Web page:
Seventy percent of doctors report that at least one patient is sharing some form of health measurement data with them, according to Manhattan Research’s annual “Taking the Pulse” online survey of 2,950 practicing physicians.
Self-tracking is a budding area of research for pollsters — it was the headliner metric for the Pew Internet and American Life Project’s last health-focused report in January. Pew spoke to patients, not doctors, and found that 69 percent of people said they tracked at least one health metric, although half of those people were just tracking in their heads. More to the point, Pew’s research found that about a third of trackers share their data with someone else, and of those who share, about half share with a clinician. So if all the numbers are accurate, about one sixth of Americans are sharing health data with clinicians, but seven out of ten physicians have at least one patient in that group.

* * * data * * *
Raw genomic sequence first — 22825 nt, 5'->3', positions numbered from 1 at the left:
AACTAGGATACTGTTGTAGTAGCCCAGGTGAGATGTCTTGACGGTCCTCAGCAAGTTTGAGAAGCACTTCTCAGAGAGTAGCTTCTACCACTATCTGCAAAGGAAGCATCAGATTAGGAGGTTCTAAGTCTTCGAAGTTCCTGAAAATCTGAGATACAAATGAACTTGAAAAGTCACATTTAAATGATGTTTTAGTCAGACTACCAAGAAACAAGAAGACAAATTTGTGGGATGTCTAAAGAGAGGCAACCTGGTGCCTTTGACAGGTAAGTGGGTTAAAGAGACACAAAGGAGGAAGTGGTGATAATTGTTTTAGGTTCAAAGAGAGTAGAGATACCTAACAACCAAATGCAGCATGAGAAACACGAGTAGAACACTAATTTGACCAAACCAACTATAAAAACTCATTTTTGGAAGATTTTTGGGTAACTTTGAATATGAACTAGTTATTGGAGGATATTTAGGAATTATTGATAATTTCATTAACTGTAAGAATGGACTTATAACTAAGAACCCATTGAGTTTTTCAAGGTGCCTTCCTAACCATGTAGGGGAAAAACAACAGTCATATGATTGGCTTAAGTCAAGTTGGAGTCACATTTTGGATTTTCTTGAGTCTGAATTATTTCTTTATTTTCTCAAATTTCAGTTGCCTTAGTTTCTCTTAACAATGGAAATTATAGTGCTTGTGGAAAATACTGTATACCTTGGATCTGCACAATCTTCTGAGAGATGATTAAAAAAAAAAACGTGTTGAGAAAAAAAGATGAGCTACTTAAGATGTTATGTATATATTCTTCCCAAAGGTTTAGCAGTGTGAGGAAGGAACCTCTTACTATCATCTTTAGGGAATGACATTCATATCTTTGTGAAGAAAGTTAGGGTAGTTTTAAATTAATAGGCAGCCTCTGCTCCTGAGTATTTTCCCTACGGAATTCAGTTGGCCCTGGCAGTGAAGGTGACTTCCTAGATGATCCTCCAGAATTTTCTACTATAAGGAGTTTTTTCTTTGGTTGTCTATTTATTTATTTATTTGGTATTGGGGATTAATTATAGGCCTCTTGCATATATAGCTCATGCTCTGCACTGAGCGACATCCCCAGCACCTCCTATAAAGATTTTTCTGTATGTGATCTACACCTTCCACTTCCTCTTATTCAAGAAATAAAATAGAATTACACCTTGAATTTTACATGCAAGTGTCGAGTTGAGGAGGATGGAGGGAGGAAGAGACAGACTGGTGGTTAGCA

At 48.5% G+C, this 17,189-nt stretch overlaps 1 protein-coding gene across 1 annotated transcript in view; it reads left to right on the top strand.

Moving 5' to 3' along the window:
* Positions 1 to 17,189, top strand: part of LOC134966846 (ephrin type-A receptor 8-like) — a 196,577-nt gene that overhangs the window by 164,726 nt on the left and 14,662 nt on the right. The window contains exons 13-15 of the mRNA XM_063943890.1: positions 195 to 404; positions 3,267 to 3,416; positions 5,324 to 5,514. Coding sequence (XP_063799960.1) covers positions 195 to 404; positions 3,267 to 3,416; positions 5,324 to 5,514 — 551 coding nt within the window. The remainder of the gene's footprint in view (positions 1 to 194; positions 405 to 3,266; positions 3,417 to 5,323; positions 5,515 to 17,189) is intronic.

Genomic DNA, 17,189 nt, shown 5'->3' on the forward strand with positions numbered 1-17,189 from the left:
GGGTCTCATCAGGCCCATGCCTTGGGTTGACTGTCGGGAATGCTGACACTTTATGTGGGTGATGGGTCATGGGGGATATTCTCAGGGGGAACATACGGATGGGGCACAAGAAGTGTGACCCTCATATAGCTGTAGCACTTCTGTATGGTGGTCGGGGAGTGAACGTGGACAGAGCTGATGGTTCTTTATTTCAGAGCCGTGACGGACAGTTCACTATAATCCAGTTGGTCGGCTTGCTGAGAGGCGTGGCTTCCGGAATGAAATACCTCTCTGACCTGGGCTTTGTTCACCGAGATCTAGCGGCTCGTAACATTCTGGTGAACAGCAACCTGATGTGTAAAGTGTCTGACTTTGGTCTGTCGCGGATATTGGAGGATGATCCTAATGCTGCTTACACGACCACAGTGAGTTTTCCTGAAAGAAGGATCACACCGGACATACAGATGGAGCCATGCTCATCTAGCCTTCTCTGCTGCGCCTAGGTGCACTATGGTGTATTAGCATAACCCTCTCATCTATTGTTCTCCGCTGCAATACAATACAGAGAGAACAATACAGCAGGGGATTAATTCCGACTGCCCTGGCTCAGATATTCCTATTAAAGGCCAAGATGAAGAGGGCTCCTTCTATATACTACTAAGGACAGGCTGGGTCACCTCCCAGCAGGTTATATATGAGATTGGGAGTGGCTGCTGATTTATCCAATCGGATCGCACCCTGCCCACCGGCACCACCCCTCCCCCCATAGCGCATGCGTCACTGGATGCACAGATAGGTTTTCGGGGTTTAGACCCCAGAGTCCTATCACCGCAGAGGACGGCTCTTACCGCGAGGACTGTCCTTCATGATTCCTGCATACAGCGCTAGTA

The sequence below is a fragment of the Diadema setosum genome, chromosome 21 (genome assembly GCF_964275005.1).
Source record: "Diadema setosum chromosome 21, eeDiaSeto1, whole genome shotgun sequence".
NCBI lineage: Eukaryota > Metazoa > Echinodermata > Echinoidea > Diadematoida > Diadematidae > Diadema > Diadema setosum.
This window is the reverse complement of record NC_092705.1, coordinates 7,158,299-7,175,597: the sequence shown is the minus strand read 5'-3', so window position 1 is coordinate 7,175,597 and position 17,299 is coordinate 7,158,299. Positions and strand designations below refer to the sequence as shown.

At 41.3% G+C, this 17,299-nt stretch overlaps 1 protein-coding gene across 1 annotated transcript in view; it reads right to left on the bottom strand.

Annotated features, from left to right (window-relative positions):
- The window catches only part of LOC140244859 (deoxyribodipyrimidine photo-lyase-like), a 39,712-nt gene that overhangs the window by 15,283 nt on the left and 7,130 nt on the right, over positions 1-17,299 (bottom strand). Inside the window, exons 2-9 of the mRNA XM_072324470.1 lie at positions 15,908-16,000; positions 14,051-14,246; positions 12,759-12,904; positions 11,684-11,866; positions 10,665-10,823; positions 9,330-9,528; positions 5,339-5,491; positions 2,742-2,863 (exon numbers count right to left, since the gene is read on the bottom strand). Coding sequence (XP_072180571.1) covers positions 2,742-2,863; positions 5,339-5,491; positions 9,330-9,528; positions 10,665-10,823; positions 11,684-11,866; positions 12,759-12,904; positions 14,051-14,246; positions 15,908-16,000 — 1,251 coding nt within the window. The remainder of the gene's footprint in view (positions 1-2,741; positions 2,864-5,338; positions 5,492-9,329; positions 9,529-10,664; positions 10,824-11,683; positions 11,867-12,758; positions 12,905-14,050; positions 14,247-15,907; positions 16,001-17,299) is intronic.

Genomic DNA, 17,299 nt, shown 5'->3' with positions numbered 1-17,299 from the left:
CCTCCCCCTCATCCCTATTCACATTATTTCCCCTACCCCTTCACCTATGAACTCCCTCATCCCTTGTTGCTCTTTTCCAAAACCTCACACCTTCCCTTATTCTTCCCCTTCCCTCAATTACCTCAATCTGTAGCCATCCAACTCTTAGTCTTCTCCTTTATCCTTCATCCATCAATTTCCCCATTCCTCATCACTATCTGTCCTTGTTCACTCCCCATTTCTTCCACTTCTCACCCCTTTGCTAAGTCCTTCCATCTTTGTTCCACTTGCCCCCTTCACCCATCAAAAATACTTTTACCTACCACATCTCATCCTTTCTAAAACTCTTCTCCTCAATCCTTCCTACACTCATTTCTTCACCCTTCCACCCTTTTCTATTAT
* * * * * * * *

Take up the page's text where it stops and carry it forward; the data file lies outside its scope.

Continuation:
Another finding from Manhattan that lines up with Pew’s conclusions is that digital tools are not driving the tracking trend. Pew found that only one in five trackers used digital tools, while Manhattan Research found that the most common ways of sharing data with a doctor, according to the physicians, were writing it out by hand or giving the doctor a paper printout.
“Self-tracking is already a part of the care paradigm and its prevalence is going to accelerate rapidly as digital connection, payment reform, and outcome-focused delivery make advances,” James Avallone, Director of Physician Research at Manhattan Research, said in a statement. “We are seeing physician attitudes toward self-tracking aligning with policy, which is encouraging for all stakeholders involved.”
Manhattan Research also asked doctors what they thought of self-tracking, a topic MobiHealthNews explored in our February podcast. The firm found that 75 percent of doctors believed that self-tracking leads to better patient outcomes.